You are here:

Writing Books/fiction based on real people


QUESTION: Is there a legal problem if I write a parody of a real event, and use the names of the real characters involved in that event?

ANSWER: Hi Jim - thank you for your question. You can of course parody a real event.
You can consider using the real names, but whatever you do, beware that if you present scandalous or libelous material, it could very well get you in trouble.
There is some allowance for public figures, because through our rights of free speech, we have the right to make fun of public figures. However, the laws are much more strict for private people.
Even with public figures, you have to be careful what you say.
Like, don't repeat out and out lies about them. Even if it's not exactly illegal, it is unethical.
All writers make up their stories based on people they've known, or situations they're familiar with. That's a given. But when you write about people you know, you have to write it knowing they might find and read your story about them. Be sure to portray the characters in full realization that the real people might read it. So say what you want to say about them, knowing they will probably get the message.
I've written a few stories that have fictionalized versions of people I know, and some of the characters are composites.
Along with the stories I've completed, I have a folder of incomplete stories I call the slush pile.
In that slush pile is one story I call "Pols in Purgatory." It involves former VP Dick Cheney and some of his colleagues in a waiting room, and their conversations as they await whatever comes after the waiting room. It's not written, but if I did write it, I would use their real names. But even then, I would stick to facts and scenarios that could be documented. Because it takes place in the future, in purgatory, after they're all dead, I can obviously make up whatever I want it to say. However, I wouldn't go overboard.
If you feel you've crossed a line in your story, have an entertainment attorney read it for you before you publish it.
Does that help? If you want to discuss further, please write back.

---------- FOLLOW-UP ----------

QUESTION: Thank you for the extensive and informative reply.

The story I'm thinking about is based on a real event - a movie production involving an eccentric actor and an obsessed director. It was a difficult production and some crazy and wacky things happened. I'm just thinking of writing a fictitious and exaggerated account of that event, intended to be funny.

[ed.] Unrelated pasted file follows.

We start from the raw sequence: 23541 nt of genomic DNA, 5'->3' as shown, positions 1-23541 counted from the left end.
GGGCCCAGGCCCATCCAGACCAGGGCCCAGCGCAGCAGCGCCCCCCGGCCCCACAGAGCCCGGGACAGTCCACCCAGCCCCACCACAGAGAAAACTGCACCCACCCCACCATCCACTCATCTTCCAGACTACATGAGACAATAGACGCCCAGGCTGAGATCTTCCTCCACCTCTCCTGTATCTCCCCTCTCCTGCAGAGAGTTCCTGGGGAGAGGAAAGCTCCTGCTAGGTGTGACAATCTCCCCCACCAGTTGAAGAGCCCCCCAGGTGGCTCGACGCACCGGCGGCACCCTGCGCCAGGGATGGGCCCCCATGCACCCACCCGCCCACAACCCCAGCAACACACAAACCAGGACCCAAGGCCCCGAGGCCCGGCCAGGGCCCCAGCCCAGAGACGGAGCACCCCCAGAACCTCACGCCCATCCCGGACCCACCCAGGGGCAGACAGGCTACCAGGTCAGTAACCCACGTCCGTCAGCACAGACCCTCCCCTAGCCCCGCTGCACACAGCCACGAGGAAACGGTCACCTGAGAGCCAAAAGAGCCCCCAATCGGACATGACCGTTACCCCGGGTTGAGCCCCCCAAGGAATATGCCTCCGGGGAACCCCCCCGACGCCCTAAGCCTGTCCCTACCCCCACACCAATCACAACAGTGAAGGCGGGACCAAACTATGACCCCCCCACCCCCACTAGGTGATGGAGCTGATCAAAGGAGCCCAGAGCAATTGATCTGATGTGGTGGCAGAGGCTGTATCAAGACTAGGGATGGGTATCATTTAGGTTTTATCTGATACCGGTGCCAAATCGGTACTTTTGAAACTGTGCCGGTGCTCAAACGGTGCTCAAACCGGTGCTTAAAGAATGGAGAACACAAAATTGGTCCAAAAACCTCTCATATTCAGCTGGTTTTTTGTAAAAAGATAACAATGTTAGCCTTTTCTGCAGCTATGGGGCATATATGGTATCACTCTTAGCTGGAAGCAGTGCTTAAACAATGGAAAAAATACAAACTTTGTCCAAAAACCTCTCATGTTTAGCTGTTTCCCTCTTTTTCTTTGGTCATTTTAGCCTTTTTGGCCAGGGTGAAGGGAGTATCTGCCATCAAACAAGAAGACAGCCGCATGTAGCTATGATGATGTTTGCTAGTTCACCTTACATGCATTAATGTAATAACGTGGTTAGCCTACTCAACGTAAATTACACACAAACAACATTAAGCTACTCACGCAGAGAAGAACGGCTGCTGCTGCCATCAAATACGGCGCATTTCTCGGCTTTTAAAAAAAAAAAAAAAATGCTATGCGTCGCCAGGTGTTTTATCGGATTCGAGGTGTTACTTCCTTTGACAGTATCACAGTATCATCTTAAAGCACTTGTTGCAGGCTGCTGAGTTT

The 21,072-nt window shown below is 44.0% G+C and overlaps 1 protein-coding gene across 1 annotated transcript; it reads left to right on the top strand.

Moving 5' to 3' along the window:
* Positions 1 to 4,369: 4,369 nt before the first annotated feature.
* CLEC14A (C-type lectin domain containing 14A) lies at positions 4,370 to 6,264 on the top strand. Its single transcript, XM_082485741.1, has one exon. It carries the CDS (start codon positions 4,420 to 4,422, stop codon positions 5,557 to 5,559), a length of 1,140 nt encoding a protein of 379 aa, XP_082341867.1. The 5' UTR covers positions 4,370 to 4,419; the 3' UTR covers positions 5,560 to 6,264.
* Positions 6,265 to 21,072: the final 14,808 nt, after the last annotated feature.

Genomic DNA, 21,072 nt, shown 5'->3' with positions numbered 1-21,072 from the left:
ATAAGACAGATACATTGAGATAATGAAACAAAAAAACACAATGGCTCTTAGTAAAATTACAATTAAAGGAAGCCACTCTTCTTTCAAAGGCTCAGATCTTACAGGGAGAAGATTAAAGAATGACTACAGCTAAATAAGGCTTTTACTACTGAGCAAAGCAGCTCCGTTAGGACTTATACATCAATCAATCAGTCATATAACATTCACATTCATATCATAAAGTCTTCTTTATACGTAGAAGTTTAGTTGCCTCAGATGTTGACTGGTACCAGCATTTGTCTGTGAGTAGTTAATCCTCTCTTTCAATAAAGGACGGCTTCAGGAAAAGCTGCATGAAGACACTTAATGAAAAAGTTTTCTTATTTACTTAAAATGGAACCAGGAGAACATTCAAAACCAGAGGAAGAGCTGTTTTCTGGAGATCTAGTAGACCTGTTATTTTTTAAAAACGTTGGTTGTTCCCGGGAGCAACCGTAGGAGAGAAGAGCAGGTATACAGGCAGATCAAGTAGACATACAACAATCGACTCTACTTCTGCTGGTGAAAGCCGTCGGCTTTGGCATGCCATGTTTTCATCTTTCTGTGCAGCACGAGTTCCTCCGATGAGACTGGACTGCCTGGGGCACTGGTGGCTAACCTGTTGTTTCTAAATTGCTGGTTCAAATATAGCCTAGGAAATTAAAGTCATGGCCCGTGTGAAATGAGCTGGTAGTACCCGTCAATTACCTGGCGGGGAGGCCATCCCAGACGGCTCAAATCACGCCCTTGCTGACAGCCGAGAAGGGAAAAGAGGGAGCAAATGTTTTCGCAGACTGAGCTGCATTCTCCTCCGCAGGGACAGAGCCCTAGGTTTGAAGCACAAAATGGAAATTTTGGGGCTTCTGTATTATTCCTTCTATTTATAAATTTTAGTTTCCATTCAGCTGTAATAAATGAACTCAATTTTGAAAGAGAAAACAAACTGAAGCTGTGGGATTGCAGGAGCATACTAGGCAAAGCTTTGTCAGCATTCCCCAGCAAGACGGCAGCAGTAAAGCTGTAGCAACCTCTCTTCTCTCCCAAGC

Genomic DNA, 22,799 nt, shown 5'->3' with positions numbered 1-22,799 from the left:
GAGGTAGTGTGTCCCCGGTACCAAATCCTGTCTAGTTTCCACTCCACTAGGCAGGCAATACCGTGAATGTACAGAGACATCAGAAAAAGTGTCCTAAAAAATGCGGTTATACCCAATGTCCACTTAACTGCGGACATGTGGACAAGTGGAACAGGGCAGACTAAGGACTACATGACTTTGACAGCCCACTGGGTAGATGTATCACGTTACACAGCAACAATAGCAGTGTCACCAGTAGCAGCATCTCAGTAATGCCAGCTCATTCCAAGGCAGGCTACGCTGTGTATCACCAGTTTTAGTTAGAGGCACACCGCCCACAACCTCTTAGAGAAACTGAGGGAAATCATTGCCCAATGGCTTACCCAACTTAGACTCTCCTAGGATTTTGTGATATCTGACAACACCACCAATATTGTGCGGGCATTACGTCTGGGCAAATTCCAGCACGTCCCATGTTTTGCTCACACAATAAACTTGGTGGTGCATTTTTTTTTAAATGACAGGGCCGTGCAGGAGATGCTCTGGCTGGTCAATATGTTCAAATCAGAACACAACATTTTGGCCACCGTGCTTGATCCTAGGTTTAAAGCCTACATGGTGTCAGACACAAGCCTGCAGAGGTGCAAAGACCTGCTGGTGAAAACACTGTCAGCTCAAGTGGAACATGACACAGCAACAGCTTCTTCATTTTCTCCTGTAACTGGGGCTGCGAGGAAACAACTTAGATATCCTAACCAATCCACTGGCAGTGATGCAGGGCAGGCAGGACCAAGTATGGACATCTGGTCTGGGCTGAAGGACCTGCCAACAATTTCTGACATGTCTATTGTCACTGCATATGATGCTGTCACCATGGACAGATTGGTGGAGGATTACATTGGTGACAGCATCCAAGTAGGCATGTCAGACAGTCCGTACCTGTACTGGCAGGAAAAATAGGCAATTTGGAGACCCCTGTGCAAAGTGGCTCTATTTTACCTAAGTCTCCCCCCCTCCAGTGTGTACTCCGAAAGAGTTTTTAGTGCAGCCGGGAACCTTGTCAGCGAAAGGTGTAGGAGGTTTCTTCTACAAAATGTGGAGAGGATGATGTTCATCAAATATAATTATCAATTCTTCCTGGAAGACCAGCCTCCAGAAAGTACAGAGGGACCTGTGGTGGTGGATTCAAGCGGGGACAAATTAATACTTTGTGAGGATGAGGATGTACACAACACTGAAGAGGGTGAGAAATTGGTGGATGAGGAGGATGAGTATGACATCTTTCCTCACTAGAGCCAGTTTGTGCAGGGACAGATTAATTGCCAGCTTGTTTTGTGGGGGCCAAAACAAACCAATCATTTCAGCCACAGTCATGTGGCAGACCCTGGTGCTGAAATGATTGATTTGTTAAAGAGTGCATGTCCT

Some of the people involved are still alive, including the director.

Jim - sounds like a good premise for a story. You might want to do a literature review, which means dig up every other thing written on the subject. Also read up on movies that had complications, and there are lots of true stories about that. After you study what's already been written, then write your story. It will includes some of the same mishaps you experienced, but you can draw on your research to bring in interesting situations that reference famous mishaps. Thus, your story is well researched and pays homage to several famous incidents, as well as the ones you personally witnessed. A tip of the hat to famous movies, too.
It's like writing non-fiction. If you draw all your information from one source, it's plagiarism. If you draw from multiple sources it's research.
Write back if you want to discuss further.

Writing Books

All Answers

Answers by Expert:

Ask Experts


Nori J. Muster


Writing and publishing books, including e-books.


I have been writing for publication since 1981, including years as a staff writer, associate editor, editorial writer, and freelance reporter. At this time, I have eight Kindle books for sale at

Lakes of Tempe Authors, Tempe, Arizona

Betrayal of the Spirit: My Life behind the Headlines of the Hare Krishna Movement
Dreaming Peace: Your Thoughts Can Change the World
Cult Recovery Handbook: Seven Paths to an Authentic Life
Child of the Cult
Learning to Flow with the Tao: The 64 Hexagrams of the I Ching
Positive Quotations: Wisdom from the Master Mind
Collected Writings: Five Books by Nori Muster
Noriland Art Gallery: Secrets from the Vault
Spiritual Summer and Other Short Stories

UCLA Extension Writer's Program, 1988 - 1994
Master's Degree in Interdisciplinary Studies, Western Oregon University, 1991

Awards and Honors
USA Today, Los Angeles Times, BBC World Services Focus on Faith, BBC Sunday Programme,, Glamour Magazine, Portland Mercury News, W-Five TV (Toronto), Publisher's Weekly, Boston Phoenix, San Francisco Chronicle, ABC TV News - 20/20, ABC radio, Associated Press, The Age (Melbourne),, The New York Times, Religious News Service, Dallas Morning News, Columbia Journalism School, Whole Life Times (Los Angeles), Toronto Sun, the John Dayle Show (KFYI AM, Phoenix), the Eliot Stein Show (syndicated radio and Internet broadcast), Discovery with Josh Wagner (KKUP, 91.5 FM, Santa Clara, California), KOGO (News Radio 600, San Diego), Jupiterís Girl syndicated radio show, Lakes Log.

Book Reviews:
Publisherís Weekly, Feminist Bookstore News, Yoga Journal, New York Post, Choice Magazine, Boston Herald, Nexus (Colorado), Gentle Strength Times, Coastlines (UCSB alumni), Theology Digest, Nova Religio, Rapport, India West,,

Book Signings:
Prescott College reunion; Gentle Strength Co-op, Tempe; Different Drummer Bookshop, Laguna Beach; L.A. Times Toastmasters; Biltmore Plaza Border's Books, Phoenix; Bodhi Tree Bookstore, Los Angeles; Health & Life Enrichment Expo, Pasadena; Sacramento Reads book festival, and others.

ISKCON World Review, Van Dhal Publications, Gentle Strength Times, Arizona Woman, Lakes Log, ICSA Today, Cultic Studies Review, University of Illinois Press, Kindle,,, Apple Books, and others.

©2017 All rights reserved.